solongfarewel128649668179526520The 9 weeks of Emerging Media at WVU seemed to just fly by. I can believe it went by so fast! This was my first blogging experience and although it was a little rough out of the gate (my first couple blogs were shaky at best) as the semester went on I started to see social media examples all around in everyday life. So many news articles or conversations with people would pop an idea in my head for a future blog entry. By October this blog became less of a chore and more a fun little escape into the world of social media. Who knows I may blog in the future once my schedule slows down but for now I will just be grateful to IMC 619 for the chance to step outside my comfort zone and embrace the world of blogging.

When friends would hear that I had a blog most were shocked-mostly that I would choose to write my ideas rather than use my big mouth to talk about them. Ask anyone what the best adjective to describe me would be and it would be chatty so in a way even though blogging my ideas is different than calling people and talking their ear off for two hours in a way it fit me perfectly. I will save the blog and who knows maybe in a year or so Speedofasupernova will get a facelift as a blog about crazy celebrities or people with an addiction to buying shoes. Whatever my blogging days hold for me I truly enjoyed writing my blog and reading others. Hopefully everyone else in class did too!

See everyone in the IMC world!


iPhone may have strong advertising success with mobile media, however, they have the whole mobile phone world gunning for them. Recently Verizon launched their “There’s a map for that” parody ads in which it shows maps of why Verizon’s 3G coverage area covers a broader range than AT&T, which is the sole service provider of iPhone. Mocking iPhone’s famous “There’s an app for that” which shows all the things iPhones can do-order pizza, get movie tickets, land yourself in a load of media trouble when apps are deemed offensive to women (app of cheesy pick-up lines to use on cliches of women then a tally board if guys “scored” with them) or abusive to babies (the now infamous shake the baby app that you are supposed to use to vent your frustration over a crying baby in a restaurant or store)-and people got tired of those ads really fast.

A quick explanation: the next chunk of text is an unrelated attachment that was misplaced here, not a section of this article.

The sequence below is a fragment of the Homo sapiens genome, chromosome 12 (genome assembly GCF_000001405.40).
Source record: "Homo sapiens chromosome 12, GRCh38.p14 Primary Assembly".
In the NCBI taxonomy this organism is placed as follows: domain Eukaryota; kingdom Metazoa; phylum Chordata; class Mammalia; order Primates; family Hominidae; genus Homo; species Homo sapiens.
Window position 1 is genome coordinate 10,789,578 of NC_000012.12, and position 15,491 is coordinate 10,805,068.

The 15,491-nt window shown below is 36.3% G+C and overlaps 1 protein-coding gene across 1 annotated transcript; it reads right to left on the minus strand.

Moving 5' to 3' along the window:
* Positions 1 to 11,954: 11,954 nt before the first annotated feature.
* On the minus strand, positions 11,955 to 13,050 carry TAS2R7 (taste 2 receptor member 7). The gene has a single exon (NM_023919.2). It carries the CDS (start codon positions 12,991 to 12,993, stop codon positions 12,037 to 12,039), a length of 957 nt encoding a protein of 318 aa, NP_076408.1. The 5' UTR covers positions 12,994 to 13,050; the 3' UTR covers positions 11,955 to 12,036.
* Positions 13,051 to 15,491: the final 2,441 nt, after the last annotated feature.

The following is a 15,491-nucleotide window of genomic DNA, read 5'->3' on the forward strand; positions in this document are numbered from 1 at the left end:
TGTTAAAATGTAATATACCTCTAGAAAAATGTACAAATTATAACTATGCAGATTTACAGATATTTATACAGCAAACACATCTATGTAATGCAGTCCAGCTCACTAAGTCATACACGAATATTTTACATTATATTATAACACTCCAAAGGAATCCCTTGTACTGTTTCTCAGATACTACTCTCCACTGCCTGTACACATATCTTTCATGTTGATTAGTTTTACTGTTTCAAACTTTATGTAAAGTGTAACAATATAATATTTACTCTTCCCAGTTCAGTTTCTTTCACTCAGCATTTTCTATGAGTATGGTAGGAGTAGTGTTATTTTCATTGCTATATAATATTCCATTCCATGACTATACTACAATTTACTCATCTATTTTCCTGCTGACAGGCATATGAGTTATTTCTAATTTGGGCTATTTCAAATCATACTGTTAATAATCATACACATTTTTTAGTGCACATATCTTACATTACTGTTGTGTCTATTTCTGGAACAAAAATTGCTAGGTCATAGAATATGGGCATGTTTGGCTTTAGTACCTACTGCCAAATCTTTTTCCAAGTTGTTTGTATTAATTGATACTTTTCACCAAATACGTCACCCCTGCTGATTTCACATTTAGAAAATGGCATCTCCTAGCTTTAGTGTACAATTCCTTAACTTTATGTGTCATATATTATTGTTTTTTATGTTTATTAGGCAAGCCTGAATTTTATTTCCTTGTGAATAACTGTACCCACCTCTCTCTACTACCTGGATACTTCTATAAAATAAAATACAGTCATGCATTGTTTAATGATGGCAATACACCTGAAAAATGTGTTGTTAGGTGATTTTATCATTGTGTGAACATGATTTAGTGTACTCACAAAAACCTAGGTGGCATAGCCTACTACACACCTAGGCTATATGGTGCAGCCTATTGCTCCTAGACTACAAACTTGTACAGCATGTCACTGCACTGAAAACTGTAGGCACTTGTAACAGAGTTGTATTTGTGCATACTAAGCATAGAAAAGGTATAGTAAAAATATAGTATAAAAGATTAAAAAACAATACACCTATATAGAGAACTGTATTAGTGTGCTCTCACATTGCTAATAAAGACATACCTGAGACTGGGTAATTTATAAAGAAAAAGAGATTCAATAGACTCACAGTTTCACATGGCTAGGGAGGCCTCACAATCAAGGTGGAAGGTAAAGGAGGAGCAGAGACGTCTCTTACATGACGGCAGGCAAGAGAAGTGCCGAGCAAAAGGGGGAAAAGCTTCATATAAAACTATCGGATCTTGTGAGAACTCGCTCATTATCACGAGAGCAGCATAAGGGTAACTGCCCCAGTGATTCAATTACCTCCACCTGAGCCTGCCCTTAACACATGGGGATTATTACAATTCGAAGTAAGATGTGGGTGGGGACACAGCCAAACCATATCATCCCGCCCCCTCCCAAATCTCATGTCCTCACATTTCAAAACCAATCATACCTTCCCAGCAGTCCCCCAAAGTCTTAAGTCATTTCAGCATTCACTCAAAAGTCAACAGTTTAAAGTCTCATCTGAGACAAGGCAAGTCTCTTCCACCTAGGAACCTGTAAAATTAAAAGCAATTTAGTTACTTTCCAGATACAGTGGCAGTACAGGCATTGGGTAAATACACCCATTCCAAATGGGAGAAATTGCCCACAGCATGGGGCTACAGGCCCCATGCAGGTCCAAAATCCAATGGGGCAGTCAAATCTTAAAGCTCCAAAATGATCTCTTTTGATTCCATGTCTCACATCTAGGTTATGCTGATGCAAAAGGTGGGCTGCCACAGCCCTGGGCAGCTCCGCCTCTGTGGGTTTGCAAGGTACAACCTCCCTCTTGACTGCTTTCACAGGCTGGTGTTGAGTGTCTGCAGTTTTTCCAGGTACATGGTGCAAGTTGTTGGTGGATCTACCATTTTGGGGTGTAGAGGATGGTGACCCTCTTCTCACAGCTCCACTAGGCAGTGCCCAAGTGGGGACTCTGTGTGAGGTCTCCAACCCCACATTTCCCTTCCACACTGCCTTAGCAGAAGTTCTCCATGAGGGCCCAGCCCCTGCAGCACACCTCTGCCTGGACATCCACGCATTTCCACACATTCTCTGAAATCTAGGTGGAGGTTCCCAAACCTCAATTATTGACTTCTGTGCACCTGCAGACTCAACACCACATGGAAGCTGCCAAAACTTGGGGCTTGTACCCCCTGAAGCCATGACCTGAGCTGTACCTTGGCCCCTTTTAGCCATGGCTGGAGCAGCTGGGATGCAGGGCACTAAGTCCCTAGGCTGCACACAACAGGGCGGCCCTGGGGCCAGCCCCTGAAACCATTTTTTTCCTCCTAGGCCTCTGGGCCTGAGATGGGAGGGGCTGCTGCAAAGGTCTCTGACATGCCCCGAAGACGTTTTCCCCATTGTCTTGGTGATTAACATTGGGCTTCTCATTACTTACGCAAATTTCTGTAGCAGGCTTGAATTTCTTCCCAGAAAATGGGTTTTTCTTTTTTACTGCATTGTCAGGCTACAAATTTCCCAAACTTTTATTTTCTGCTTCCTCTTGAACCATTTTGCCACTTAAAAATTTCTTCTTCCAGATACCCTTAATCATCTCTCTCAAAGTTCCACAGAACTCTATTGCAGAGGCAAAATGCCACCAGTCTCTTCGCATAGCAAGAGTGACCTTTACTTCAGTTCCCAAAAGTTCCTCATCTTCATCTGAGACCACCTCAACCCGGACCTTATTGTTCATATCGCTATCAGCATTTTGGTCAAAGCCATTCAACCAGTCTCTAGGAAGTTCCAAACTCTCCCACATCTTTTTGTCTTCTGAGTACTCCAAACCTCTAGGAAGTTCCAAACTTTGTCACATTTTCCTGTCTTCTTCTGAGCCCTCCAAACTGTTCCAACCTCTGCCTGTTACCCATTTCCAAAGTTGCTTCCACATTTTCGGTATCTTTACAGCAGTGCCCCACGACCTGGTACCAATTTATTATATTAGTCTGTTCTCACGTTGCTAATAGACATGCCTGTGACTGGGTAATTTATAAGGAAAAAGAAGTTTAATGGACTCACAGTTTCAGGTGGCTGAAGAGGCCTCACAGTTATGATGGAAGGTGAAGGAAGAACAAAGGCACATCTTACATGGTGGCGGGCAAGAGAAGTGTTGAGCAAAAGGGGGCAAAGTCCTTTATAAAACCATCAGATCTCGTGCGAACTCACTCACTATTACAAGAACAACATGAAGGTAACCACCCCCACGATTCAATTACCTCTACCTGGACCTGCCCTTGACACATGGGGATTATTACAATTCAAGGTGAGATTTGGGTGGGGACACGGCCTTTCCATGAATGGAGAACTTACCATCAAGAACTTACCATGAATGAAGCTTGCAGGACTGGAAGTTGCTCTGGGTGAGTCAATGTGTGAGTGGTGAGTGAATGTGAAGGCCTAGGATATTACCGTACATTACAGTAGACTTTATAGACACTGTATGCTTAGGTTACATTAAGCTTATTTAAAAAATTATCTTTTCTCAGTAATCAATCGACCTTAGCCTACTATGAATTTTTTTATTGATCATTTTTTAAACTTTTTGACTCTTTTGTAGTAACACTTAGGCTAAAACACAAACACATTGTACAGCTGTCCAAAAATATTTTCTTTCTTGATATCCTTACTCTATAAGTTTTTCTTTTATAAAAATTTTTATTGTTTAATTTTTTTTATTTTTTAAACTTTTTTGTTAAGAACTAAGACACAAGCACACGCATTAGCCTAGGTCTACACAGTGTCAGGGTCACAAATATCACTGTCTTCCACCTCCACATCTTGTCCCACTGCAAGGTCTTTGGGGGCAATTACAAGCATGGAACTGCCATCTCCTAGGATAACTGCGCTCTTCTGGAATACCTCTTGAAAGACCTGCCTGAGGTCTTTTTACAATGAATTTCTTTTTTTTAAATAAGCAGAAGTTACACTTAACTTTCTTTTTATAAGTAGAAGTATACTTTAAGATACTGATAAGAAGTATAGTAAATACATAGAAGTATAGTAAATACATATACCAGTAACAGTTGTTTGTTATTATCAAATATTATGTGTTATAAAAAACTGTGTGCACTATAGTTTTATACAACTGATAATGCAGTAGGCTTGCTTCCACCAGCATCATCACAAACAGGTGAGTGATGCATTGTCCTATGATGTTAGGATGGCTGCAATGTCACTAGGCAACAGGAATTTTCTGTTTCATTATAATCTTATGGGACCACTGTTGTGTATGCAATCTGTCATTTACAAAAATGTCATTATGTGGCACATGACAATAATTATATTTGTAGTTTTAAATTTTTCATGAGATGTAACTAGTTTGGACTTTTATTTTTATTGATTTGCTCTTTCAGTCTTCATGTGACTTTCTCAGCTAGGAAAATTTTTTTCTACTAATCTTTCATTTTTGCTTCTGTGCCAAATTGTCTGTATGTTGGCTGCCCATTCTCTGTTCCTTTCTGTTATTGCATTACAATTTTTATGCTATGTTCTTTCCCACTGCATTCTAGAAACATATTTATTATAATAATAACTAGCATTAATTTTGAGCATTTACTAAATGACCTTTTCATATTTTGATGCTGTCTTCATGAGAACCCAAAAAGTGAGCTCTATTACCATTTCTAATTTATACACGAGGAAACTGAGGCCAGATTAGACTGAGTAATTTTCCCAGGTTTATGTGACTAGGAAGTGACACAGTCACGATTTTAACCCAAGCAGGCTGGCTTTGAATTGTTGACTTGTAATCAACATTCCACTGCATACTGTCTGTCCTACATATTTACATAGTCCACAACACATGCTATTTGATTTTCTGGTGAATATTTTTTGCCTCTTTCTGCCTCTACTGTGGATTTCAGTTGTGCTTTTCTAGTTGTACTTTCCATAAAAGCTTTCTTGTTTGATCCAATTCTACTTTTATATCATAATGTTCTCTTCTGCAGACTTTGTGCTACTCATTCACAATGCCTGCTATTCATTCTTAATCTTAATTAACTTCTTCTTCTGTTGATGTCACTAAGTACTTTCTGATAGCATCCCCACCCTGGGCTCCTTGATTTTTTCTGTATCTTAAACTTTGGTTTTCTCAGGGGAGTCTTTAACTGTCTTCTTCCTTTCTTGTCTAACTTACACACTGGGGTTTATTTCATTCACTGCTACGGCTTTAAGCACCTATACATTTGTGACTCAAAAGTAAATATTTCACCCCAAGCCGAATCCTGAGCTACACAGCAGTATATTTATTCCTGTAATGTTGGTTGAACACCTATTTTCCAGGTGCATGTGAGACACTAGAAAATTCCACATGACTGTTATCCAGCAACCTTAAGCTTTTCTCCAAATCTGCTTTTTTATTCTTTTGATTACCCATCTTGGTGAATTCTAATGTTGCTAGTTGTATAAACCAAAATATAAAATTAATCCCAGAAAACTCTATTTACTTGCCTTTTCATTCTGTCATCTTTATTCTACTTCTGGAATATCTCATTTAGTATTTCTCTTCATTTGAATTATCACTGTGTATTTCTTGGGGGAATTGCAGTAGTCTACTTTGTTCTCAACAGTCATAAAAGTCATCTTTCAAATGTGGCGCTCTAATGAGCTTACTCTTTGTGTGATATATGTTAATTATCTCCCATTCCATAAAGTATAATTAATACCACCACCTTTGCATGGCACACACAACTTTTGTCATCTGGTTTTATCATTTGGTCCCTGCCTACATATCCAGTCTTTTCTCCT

iPhone is starting to see serious competition in their wireless dominance of the touchscreen technology that they made famous. Almost every carrier now has a touchscreen option and the T-Mobile G1 with Google Search is becoming a staple in almost every commercial break with different stars showing off how they personalize their phone. BlackBerry also has the Storm which is similar to iPhone in almost every way and which would be a very good phone for marketers to target for mobile marketing since it has the large screen just like the iPhone.

More and more companies are going to start going after iPhone and their share of the mobile market by pointing out the iPhone weaknesses or just simply buzzing about their own product more. BlackBerry really missed the mark by not using this commercial that never aired as it seems to make a clever and creative statement and attacks the iPhone without ever mentioning it or its cheesy catch phrases. We will see how long iPhone will keep its dominance or if it will become just another face in the crowd of touchscreen phone.

Just last week Bing felt they had scored a major victory in defeating Google for real time updates of Facebook and Twitter pages. The “coup” was even written about on this blog. Just a few days after Bing’s “victory”, Google today launched Social Search which allows users to “find more relevant public content from your broader social circle”. Social Search allows you to conduct regular searches but at the bottom of the page it highlights relevant content from friends and social contacts. Searches can also be filtered to feature only social circle content by changing options.

Some people might think that Google is invading people’s privacy by publishing all their results on Social Search, however, it is information that is already out there and able to be found on the internet-Google is just packaging it together.

Google users can create an account where they register all the social networks they are a part of. This is where Google generates Social Search results from-by searching through user’s friends and contacts on Twitter or FriendFeed etc. Social Search is way to get your friends opinions without really asking them. Want your friends real opinion of the new iPod they bought last week or the restaurant that you are dying to try? See if they have Tweeted about it or talked about it on Facebook or FriendFeed. Maybe you want a collective opinion of whether a trip to New York in December is a good idea-see what your friends have said on their social network sites rather than bother them right away.